1. SCENE I. The Wood. The Queen of Fairies lying asleep.
[Enter QUINCE, SNUG, BOTTOM, FLUTE, SNOUT, and STARVELING.]
Are we all met?
Pat, pat; and here's a marvellous convenient place for our
rehearsal. This green plot shall be our stage, this hawthorn
brake our tiring-house; and we will do it in action, as we will
do it before the duke.
What sayest thou, bully Bottom?
There are things in this comedy of 'Pyramus and Thisby' that
will never please. First, Pyramus must draw a sword to kill
himself; which the ladies cannot abide. How answer you that?
By'r lakin, a parlous fear.
I believe we must leave the killing out, when all is done.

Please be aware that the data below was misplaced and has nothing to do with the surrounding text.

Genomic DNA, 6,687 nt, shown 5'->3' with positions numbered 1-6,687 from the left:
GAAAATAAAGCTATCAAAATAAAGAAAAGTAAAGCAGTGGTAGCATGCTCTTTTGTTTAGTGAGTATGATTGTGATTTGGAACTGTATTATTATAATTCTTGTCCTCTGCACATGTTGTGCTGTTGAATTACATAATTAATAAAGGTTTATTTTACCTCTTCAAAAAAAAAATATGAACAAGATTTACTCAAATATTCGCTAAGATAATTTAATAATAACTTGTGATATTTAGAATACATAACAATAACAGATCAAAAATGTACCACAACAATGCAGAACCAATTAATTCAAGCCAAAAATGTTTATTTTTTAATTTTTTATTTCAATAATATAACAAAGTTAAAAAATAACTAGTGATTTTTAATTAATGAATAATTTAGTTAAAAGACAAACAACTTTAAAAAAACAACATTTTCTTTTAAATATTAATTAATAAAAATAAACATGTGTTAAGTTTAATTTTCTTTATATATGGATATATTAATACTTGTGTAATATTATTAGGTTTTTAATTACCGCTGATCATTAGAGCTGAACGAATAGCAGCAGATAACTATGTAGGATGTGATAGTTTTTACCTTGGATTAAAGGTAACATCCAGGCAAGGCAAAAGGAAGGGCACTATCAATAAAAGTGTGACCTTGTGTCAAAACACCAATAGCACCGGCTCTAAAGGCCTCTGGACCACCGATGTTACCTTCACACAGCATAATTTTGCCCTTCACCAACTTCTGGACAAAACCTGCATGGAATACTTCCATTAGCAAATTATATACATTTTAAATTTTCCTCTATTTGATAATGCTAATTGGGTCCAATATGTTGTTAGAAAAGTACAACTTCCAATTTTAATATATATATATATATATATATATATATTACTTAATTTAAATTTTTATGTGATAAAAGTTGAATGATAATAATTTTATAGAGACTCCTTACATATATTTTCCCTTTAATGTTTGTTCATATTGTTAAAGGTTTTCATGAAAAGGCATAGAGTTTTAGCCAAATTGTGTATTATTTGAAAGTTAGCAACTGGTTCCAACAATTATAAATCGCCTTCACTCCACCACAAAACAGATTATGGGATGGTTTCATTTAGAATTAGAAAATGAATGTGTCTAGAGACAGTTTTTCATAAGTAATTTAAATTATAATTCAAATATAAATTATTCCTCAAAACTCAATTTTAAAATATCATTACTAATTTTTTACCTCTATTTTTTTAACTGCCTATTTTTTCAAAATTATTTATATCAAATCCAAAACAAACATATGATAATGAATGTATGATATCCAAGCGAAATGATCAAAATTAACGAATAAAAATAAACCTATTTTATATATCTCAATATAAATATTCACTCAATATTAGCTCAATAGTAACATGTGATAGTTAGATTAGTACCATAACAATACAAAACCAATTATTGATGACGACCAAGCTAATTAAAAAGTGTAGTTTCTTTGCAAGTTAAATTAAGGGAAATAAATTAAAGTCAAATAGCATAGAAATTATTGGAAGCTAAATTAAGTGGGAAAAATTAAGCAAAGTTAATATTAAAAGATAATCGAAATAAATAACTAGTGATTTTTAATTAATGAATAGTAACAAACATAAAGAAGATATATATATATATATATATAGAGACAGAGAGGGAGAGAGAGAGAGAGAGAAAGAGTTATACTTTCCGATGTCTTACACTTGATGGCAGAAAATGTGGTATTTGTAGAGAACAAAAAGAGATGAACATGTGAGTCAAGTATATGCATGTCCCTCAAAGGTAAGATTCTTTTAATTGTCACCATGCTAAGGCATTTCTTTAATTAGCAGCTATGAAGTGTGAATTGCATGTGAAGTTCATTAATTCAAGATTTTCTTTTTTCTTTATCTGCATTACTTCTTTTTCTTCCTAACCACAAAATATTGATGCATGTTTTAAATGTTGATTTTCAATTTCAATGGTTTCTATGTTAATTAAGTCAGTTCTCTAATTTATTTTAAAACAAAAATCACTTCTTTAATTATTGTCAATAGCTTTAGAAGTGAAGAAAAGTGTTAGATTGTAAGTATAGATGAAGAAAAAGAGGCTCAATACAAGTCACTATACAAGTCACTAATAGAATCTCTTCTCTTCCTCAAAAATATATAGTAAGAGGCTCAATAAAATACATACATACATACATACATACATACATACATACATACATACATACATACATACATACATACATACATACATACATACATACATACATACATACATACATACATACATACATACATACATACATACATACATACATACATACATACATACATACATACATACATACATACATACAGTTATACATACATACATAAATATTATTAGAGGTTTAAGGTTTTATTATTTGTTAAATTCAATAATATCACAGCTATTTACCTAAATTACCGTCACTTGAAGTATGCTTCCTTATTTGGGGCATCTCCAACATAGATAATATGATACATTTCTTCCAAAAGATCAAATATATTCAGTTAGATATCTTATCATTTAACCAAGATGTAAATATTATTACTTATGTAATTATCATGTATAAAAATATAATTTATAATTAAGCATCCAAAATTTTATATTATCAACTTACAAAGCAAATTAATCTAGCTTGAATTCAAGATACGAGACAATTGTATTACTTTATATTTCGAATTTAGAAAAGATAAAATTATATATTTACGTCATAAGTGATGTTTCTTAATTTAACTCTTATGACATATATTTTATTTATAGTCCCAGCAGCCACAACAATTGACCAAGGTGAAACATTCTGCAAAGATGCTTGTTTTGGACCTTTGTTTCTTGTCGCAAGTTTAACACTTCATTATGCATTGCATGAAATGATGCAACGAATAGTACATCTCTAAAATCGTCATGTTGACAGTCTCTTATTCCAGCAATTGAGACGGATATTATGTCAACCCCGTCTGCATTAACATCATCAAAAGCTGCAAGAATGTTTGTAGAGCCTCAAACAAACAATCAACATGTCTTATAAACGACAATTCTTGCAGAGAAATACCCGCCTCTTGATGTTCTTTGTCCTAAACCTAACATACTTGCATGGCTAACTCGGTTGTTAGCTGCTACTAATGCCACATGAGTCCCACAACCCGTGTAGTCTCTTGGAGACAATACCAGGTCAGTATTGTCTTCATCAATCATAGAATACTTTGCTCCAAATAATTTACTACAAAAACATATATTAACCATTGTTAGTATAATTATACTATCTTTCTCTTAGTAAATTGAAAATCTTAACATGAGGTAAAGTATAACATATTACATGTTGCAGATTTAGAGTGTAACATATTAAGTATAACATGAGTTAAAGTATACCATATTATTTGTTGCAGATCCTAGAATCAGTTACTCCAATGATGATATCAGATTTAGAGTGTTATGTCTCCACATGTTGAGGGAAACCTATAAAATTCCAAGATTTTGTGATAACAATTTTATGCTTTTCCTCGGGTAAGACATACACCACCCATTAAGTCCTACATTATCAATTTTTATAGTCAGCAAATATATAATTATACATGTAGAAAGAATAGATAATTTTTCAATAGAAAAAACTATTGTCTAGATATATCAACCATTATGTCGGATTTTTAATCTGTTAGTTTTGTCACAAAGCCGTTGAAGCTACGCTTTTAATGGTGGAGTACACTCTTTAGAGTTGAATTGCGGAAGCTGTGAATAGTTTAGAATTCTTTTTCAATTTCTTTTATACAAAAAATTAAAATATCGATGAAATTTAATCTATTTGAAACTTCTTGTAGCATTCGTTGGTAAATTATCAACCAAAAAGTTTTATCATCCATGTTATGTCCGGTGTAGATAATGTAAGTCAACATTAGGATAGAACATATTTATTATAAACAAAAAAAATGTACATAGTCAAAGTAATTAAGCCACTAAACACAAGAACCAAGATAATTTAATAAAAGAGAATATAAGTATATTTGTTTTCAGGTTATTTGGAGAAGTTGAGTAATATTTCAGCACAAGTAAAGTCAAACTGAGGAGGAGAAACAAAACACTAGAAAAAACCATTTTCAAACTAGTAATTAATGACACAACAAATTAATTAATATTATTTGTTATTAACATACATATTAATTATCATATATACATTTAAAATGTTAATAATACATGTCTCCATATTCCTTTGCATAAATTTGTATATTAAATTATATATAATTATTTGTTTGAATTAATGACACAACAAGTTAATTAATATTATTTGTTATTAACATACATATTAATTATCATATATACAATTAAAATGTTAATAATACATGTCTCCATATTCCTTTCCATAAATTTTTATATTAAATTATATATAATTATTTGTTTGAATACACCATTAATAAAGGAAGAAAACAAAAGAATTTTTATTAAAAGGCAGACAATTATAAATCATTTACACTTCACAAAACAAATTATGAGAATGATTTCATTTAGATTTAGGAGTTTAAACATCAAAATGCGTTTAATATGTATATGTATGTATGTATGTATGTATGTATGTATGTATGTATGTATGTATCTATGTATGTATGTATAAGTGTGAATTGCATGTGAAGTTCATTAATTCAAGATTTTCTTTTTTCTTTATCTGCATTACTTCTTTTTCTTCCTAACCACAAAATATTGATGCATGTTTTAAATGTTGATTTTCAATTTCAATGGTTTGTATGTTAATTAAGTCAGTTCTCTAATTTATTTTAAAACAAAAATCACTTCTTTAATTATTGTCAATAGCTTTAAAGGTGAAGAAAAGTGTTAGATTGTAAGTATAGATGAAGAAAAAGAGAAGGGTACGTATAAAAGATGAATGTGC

Not a whit: I have a device to make all well. Write me a
prologue; and let the prologue seem to say we will do no harm
with our swords, and that Pyramus is not killed indeed; and for
the more better assurance, tell them that I Pyramus am not
Pyramus but Bottom the weaver: this will put them out of fear.
Well, we will have such a prologue; and it shall be
written in eight and six.
No, make it two more; let it be written in eight and eight.
Will not the ladies be afeard of the lion?
I fear it, I promise you.
Masters, you ought to consider with yourselves: to bring in,
God shield us! a lion among ladies is a most dreadful thing:
for there is not a more fearful wild-fowl than your lion living;
and we ought to look to it.
Therefore another prologue must tell he is not a lion.